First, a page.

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December 21, 2006

The Urge to Surge

by Jim Lobe

As official Washington breaks for the two-week Christmas-New Year's hiatus, it knows that the number one issue it will face on its return in early January is the White House's apparent "urge to surge" as many as 50,000 new troops into Iraq for up to two years in a last-ditch effort to claim what President George W. Bush insists on calling "victory."

The plan, which was presented to Bush last week in a meeting with five national defense specialists, two associates of the neoconservative American Enterprise Institute (AEI), is designed to focus U.S. military efforts on providing "security" for average Iraqi citizens against both the Sunni insurgency and Shia militias that have, in the report's words, made Baghdad the "center of gravity of this conflict."

Drafted hastily – it currently exists only as a Power Point presentation – by its two main authors, AEI fellow Frederick Kagan and the former vice chief of staff of the U.S. Army, Gen. Jack Keane, as an alternative to the bipartisan Iraq Study Group (ISG) headed by former Secretary of State James Baker, it is called "Choosing Victory: A Plan for Success in Iraq."

The title apparently chosen deliberately to counter one of the ISG's core messages: that there is "no magic bullet" – least of all a military one – that can save what most analysts here believe is the biggest U.S. foreign policy debacle since at least the Vietnam War.

"Alone among proposals for Iraq, the new Keane-Kagan strategy has a chance to succeed," declared this week's Weekly Standard, which, like the AEI fellows involved in the "Victory" project, was a major champion for going to war in Iraq.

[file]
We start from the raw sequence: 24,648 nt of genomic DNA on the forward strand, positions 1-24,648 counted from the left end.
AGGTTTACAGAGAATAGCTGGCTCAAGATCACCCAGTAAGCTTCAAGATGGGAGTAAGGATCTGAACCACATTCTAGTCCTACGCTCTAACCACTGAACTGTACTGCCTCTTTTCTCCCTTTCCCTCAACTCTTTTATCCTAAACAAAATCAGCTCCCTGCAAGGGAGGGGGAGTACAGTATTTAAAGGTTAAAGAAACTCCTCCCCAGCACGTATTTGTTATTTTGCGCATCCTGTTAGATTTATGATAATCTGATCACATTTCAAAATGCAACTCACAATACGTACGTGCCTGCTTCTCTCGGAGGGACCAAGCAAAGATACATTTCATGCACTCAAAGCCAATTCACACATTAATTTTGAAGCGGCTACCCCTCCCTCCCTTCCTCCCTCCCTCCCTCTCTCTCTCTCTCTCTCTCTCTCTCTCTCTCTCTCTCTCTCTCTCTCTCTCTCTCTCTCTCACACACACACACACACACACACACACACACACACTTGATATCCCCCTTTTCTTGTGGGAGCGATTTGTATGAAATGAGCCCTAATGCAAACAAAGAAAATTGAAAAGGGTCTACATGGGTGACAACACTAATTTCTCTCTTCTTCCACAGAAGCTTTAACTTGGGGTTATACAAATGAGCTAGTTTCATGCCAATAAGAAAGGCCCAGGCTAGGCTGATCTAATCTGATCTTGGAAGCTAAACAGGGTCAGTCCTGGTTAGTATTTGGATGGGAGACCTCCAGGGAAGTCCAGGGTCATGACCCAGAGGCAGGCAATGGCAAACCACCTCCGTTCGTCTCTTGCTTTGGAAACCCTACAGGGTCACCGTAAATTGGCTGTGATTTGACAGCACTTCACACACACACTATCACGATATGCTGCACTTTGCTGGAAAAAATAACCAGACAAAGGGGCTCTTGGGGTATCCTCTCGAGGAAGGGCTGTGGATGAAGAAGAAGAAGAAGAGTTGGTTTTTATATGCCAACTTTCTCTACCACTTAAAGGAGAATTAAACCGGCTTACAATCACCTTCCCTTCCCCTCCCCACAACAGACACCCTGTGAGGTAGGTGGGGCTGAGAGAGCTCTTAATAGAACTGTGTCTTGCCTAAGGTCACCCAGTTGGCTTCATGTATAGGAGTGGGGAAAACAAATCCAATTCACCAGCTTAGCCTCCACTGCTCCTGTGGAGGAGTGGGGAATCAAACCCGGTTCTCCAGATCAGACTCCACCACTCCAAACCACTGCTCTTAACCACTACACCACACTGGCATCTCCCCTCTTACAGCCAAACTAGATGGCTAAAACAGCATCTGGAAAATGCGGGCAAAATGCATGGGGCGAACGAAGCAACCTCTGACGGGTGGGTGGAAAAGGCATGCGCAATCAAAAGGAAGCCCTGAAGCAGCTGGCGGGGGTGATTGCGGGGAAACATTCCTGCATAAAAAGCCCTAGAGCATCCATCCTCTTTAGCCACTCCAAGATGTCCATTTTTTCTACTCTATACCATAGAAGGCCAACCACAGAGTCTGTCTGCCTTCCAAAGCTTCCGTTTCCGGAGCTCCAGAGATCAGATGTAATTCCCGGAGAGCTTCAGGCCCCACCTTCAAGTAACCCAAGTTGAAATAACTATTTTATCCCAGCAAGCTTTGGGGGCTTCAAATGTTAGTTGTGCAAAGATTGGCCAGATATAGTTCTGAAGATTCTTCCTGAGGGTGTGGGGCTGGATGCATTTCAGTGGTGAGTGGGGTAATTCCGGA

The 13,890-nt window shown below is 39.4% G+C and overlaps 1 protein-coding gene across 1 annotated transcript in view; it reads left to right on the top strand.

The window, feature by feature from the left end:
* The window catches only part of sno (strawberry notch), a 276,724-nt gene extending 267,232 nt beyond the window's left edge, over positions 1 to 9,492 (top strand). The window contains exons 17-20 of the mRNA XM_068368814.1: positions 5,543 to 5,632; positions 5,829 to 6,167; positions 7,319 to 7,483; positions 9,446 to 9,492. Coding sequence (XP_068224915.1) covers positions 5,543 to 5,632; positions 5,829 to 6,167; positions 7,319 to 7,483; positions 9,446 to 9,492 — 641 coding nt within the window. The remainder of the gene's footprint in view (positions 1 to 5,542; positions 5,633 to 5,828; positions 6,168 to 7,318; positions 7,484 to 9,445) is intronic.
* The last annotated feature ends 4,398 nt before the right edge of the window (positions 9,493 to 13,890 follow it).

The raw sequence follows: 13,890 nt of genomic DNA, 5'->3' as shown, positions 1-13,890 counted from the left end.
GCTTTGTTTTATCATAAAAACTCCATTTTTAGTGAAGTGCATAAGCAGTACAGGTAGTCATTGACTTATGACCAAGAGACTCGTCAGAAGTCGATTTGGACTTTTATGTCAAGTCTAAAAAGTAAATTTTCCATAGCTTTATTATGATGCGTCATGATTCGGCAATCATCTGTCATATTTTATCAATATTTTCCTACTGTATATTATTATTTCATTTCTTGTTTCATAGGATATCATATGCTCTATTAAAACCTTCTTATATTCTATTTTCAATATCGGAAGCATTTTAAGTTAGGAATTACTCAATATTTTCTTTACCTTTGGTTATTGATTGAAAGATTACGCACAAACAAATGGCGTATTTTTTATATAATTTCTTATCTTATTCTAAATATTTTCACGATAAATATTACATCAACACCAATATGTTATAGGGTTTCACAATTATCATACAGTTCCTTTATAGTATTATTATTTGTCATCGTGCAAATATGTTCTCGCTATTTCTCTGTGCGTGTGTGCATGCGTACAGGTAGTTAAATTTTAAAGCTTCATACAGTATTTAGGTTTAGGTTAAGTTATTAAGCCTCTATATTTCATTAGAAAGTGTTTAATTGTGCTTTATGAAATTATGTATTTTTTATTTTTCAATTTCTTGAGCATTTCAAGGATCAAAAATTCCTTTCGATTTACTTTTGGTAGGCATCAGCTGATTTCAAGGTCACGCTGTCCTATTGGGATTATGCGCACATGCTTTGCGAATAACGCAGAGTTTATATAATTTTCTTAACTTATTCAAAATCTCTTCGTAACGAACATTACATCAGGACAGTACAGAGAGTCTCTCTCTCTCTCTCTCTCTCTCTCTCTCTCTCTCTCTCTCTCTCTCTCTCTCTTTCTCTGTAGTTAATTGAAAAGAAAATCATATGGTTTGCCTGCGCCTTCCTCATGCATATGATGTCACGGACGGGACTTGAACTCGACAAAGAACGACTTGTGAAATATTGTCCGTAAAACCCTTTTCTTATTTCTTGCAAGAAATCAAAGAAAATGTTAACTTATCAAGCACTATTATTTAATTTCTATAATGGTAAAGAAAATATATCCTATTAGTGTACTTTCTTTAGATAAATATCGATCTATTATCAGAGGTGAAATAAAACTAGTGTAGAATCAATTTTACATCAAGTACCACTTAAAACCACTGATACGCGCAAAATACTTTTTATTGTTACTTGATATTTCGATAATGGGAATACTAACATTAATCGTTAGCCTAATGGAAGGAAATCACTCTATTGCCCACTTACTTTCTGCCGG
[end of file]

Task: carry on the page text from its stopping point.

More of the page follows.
Indeed, the provenance of the plan – aside from Keane and two other senior retired military officers, a majority its 17 contributors are AEI fellows – has fed suspicions that it represents one final effort by neoconservatives to persuade the president that, by "doubling down" on his gamble on Iraq, he can still leave the table a winner and "transform" the entire Middle East.

While Bush has not explicitly endorsed the concept, he noted at his year-end White House press conference Wednesday that he was open to the idea. Vice President Dick Cheney's office, which is closely tied to AEI, is known to support it strongly.

"According to all the talk in Washington, the 'plan' whipped up by AEI's Fred Kagan is likely to be mostly implemented by President Bush when he stops stalling about his policy in Iraq," according to Pat Lang, the former chief Middle East analyst at the Pentagon's Defense Intelligence Agency, who has warned that, if implemented, it would likely lead to "Stalingrad on the Tigris."

"A 'surge' of the size possible under current constraints on U.S. forces will not turn the tide in the guerrilla war," warned Lang, who noted, along with many other experts in the past month, that the reinforcement of thousands of U.S. troops in Baghdad since last summer had actually increased the violence there.

"Those who believe still more troops will bring 'victory' are living in a dangerous dream world and need to wake up," he added, conceding, however, that it may appeal to Bush for that very reason. "He wants to redeem his 'freedom agenda,' restore momentum to his plans and in his mind this might 'clear up' Iraq so that he could move on to Iran."